On Turkey

The Domestic-Regional Nexus in Turkey’s Counterterrorism Policy

January 08, 2019
Şaban Kardaş
10 min read
Turkey’s policy in Syria and in the region generally has relied increasingly on coercive instruments, which it justifies with the requirements of counter-terrorism.

Turkey’s policy in Syria and in the region generally has relied increasingly on coercive instruments, which it justifies with the requirements of counter-terrorism. As part of this policy, the army – utilizing local proxies – has undertaken the Euphrates Shield operation since 2016 to clear the Syrian border from the Islamic State terrorist group (ISIS) and the Olive Branch operation since 2018 to end the control of the Kurdish Democratic Union Party (PYD) and its People’s Protection Units (YPG) military wing in Afrin in northern Syria. Turkey has continuously threatened to eliminate the presence there of the PYD, which it considers an extension of the terrorist Kurdistan Workers’ Party (PKK), which is also listed by the United States as a terrorist organization.[1]

Meanwhile, Turkey has come under pressure from its transatlantic partners to find a modus vivendi with the PYD. There are many justifications for a political rather than military approach – sometimes dubbed as the “KRG model” because of Turkey’s accommodation to realities on the ground in Iraq by choosing political engagement in its dealing with the Kurdistan Regional Government. They include that military instruments cannot solve such problems, that Turkey will alienate its Kurdish-speaking population, that it should invest in instigating divisions between the PYD and PKK, and that aggressive rhetoric will further undermine its ties with the West.

Turkey has ignored such calls and resorted to the threat or use of force to alter the status quo in northeastern Syria. Its brinkmanship has even put its relationship with the United States under stress, throwing doubts on the sustainability of the country’s most vital security partnership. President Donald Trump’s decision to gradually end the U.S. military presence in northeastern Syria has changed the calculations of all local and international parties drastically, but Turkey remains determined to rely on military power.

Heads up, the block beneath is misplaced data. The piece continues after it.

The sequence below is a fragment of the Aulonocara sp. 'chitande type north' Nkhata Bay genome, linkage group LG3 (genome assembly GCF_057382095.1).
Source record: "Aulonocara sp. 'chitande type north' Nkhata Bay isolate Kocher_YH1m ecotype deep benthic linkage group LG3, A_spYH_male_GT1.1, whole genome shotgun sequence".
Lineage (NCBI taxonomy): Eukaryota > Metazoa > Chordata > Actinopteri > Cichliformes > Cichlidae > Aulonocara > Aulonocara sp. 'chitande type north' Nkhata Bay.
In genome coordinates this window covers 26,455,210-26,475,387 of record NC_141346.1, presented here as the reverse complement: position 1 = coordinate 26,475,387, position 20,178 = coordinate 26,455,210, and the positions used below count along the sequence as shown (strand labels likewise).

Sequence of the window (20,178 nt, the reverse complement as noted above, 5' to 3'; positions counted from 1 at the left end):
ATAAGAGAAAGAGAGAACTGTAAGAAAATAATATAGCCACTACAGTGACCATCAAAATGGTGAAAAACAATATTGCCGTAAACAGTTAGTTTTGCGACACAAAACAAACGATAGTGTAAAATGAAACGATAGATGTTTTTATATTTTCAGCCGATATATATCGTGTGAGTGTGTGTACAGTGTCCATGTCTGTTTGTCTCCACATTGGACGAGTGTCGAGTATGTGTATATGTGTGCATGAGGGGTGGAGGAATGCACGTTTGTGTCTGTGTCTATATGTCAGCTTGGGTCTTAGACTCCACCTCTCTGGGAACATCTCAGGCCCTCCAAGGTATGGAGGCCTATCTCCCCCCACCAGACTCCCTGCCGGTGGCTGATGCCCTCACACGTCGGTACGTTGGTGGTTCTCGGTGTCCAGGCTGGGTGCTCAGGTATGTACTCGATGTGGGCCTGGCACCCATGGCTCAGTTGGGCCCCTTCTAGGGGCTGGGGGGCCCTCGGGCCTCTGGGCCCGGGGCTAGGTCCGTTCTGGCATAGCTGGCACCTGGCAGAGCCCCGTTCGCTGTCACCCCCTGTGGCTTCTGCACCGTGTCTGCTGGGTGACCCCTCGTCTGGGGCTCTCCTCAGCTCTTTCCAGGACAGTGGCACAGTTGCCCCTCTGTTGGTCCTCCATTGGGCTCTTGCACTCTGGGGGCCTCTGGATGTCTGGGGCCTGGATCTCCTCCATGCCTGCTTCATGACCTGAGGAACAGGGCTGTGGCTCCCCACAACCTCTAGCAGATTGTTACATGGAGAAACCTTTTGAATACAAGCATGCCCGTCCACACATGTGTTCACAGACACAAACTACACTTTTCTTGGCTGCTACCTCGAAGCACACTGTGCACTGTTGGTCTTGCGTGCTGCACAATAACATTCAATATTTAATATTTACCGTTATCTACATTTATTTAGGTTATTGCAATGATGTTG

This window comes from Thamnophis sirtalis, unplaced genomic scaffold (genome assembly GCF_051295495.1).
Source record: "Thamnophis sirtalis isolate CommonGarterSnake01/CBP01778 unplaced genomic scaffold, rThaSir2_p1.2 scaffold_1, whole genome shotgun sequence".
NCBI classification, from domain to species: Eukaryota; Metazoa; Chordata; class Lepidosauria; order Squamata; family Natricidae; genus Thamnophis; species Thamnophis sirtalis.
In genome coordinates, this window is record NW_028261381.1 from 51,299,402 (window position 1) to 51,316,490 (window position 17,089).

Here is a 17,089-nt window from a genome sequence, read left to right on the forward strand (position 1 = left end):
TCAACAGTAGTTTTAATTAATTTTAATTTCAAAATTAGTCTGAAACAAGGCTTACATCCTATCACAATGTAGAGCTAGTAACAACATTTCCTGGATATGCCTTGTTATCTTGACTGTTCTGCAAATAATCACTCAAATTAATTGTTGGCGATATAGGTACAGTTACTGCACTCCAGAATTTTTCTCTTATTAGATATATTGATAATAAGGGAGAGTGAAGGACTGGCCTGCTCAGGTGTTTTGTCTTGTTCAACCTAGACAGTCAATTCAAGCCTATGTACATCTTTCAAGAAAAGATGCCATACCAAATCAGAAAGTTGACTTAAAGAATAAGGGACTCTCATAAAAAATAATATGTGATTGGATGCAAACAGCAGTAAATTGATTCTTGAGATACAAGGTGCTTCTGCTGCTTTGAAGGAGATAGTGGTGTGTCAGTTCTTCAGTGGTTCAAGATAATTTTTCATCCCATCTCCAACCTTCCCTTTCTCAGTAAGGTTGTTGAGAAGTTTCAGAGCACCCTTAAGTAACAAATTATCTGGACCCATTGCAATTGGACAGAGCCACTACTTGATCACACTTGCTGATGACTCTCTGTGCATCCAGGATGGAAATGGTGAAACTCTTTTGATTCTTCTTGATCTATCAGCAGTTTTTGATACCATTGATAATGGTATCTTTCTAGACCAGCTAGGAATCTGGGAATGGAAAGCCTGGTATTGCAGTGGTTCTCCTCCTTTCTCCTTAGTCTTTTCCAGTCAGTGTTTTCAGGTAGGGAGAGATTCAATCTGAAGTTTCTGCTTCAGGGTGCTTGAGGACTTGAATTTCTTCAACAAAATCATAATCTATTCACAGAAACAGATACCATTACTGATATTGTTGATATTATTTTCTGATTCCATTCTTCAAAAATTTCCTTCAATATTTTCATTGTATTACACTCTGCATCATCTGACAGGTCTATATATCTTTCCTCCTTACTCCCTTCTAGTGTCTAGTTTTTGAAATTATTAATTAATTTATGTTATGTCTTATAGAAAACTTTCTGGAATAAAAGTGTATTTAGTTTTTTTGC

Why has Turkey not engaged politically with the PYD to transform it, an approach that is hardly alien to it? Why has it insisted on militarizing its Syria policy? It is often argued that Turkey’s military posture is driven by domestic political calculations, chiefly electoral pressures or diversionary concerns. Such factors play a role, yet a closer look into the domestic context reveals that a more complex set of factors drive its counterterrorism policy.

The Domestic Context of Counterterrorism

Most discussions of Turkey’s insistence on militarily eradicating the PYD’s position along its borders are undergirded by the assumption that it contains the PKK at home while it fights the PYD in Syria. This assumes further that domestically the government handles the PKK as a political phenomenon so that the government will go back to a “peace process” as was the case between 2013 and 2015 when the next opportunity arises. So why not engage with the PYD to transform it, as the government did before with the PKK, and even with the PYD between 2012 and 2014?

However, developments have unfolded differently from this narrative on the domestic front. Turkey has waged an aggressive campaign against the PKK, the success of which, as seen by the government, has drastically narrowed the space for restarting the “peace process.” Since the collapse of talks with the PKK and the resumption of violence in 2015, Turkey has reversed the gains the organization had made in the political and civilian realm earlier during the “peace process.” The core features of its new counterterrorism policy that has been taking shape since 2015 include comprehensive economic, social, and political pressure as well as year-round operations to delegitimize and de-territorialize the PKK, i.e., end its attempt to claim de facto control over certain urban neighborhoods and rural areas, with the eventual objective of degrading and destroying it. By reinstating the state’s authority overpopulation and its dominance over territory, Turkey seeks to deny space to PKK in urban settings and to suppress its presence in rural areas, severely scuttling its finances, recruitment, and logistics.